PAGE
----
All are very welcome to join us for the third of this term’s Screening and Discussion sessions, which will take place on Monday the 22nd of February, 5-7pm, in Jarman 7.
We will be showing Frances’ choice The Stepford Wives (1975, Bryan Forbes, 115 mins). Frances has very kindly provided the following introduction:
Bryan Forbes’s 1975 screen adaptation of The Stepford Wives may seem, at first, a long way away from the eerie shots of Manderley which open Rebecca (1940) or the exuberant period costume of Uncle Silas (1947), viewed during the last session. Indeed, The Stepford Wives opens in a modern New York apartment where our protagonist – Joanna – sits alone. Soon afterwards, Joanna and her family will be seen outside in the busy city and a man carrying a mannequin across the street captures Joanna’s eye as a keen photographer. The film’s beginning – with its emphasis on the bright, noisy and modern city, and Joanna’s role as a wife and mother as well as an inspiring professional photographer – appears to radically contrast the Gothic films discussed in previous weeks. Yet The Stepford Wives soon reveals how the tropes of the Gothic infuse this tale of horror set in a seemingly perfect suburban community. The film conveys the same Gothic anxieties of the menacing dark house, the suspicious husband and the investigative heroine whose well-being is very much jeopardized. The historical context into which The Stepford Wives was made and originally released supports these assertions: the film appears at the same time that Gothic fiction enjoyed a renewed interest, with Gothic novels – published in cheap paperback editions – were enormously popular, as beginning with Phyllis Whitney’s Thunder Heights in 1960.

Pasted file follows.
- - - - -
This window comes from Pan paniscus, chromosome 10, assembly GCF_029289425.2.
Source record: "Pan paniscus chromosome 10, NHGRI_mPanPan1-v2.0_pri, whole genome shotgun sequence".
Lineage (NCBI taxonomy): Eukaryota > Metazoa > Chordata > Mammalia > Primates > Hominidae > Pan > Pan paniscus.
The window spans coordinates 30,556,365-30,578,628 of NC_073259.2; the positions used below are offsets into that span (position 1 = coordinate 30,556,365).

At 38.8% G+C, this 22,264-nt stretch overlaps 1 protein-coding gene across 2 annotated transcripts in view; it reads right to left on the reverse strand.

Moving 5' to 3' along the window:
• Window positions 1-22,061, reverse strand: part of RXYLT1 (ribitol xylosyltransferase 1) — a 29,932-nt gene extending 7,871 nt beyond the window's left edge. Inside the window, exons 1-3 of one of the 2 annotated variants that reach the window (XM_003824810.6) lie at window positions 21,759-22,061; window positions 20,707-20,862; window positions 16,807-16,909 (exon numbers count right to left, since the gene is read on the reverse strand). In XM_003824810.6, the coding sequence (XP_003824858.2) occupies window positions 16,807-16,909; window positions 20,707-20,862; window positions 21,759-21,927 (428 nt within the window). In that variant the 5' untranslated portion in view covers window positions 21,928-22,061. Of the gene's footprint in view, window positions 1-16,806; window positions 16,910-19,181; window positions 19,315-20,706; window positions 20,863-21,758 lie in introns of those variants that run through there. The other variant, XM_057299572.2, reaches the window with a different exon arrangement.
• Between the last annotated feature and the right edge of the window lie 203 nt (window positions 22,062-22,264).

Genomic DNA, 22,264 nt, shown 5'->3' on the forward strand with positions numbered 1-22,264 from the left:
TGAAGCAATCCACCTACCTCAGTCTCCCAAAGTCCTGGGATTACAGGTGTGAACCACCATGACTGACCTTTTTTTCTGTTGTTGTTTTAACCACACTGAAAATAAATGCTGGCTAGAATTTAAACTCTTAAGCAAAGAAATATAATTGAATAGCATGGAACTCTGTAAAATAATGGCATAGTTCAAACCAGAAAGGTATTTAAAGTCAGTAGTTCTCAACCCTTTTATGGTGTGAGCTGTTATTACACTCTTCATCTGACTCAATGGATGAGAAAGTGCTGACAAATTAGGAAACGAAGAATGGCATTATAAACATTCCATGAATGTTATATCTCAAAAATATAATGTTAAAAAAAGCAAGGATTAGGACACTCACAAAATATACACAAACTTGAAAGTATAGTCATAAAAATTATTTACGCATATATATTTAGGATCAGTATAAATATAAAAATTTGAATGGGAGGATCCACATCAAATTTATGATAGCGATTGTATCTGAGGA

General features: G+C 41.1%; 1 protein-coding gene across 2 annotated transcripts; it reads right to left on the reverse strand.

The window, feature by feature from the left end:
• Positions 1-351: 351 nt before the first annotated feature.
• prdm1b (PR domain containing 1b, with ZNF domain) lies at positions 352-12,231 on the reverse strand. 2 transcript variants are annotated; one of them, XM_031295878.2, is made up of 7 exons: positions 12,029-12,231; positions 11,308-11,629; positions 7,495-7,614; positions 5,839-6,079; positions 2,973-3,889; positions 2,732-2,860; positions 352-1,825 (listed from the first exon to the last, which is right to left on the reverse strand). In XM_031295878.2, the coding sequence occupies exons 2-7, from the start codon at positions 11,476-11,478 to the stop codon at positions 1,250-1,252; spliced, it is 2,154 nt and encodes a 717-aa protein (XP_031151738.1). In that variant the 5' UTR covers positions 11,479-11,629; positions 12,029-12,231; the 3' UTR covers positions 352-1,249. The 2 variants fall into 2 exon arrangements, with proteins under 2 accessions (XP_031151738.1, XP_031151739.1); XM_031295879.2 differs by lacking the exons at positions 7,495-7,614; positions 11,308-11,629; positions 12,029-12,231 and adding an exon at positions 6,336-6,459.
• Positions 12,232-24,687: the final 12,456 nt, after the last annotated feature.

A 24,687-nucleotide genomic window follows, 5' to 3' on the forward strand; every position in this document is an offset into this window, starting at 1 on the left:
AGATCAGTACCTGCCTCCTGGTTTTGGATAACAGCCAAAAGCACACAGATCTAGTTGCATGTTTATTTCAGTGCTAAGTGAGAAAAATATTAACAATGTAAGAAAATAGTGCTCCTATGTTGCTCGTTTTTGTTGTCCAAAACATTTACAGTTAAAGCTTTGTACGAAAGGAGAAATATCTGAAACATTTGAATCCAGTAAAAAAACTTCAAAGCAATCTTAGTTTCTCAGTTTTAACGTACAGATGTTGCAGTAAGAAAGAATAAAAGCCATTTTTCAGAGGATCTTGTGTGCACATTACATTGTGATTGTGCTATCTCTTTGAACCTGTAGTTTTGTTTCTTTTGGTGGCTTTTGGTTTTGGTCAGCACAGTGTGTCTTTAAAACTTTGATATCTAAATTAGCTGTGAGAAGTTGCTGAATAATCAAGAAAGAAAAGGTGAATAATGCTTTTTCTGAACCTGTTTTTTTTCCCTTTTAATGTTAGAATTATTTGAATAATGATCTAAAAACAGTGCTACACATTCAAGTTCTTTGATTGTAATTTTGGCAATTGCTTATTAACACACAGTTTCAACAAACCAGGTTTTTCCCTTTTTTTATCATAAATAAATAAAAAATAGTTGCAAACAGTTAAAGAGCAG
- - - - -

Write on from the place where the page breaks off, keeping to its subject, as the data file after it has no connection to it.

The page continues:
However, the significance of The Stepford Wives resides not just within a contemporaneous interest in Gothic narratives, but also in how the film directly interrogates the socio-political context of the US in the 1970s using the Gothic mode. In 1963 Betty Friedan has published her influential The Feminine Mystique which explored the unhappiness of suburban housewives in the 1950s and 60s who struggled to find satisfaction from a life of domesticity and maternal duties. This is a central theme of The Stepford Wives: upon arrival Joanna is faced with beautiful women neighbours who are solely concerned with cleaning and cooking, whilst their husbands congregate for meetings of the ‘Stepford Men’s Association’. Joanna is unsettled by these occurrences and initially finds a kindred spirit in Bobbie who celebrates the sight of a messy kitchen. In this way, the rise of radical feminism in the 1960s and 70s in challenging gender stereotypes and traditional roles, and demanding legal and social change, should not just contextualise the viewer’s reading of the film, but clearly these progressive politics influenced the making of the film too. The politics of housework is explicitly mentioned in dialogue in the film, as is references to feminist movements, such as the women’s liberation movement in New York.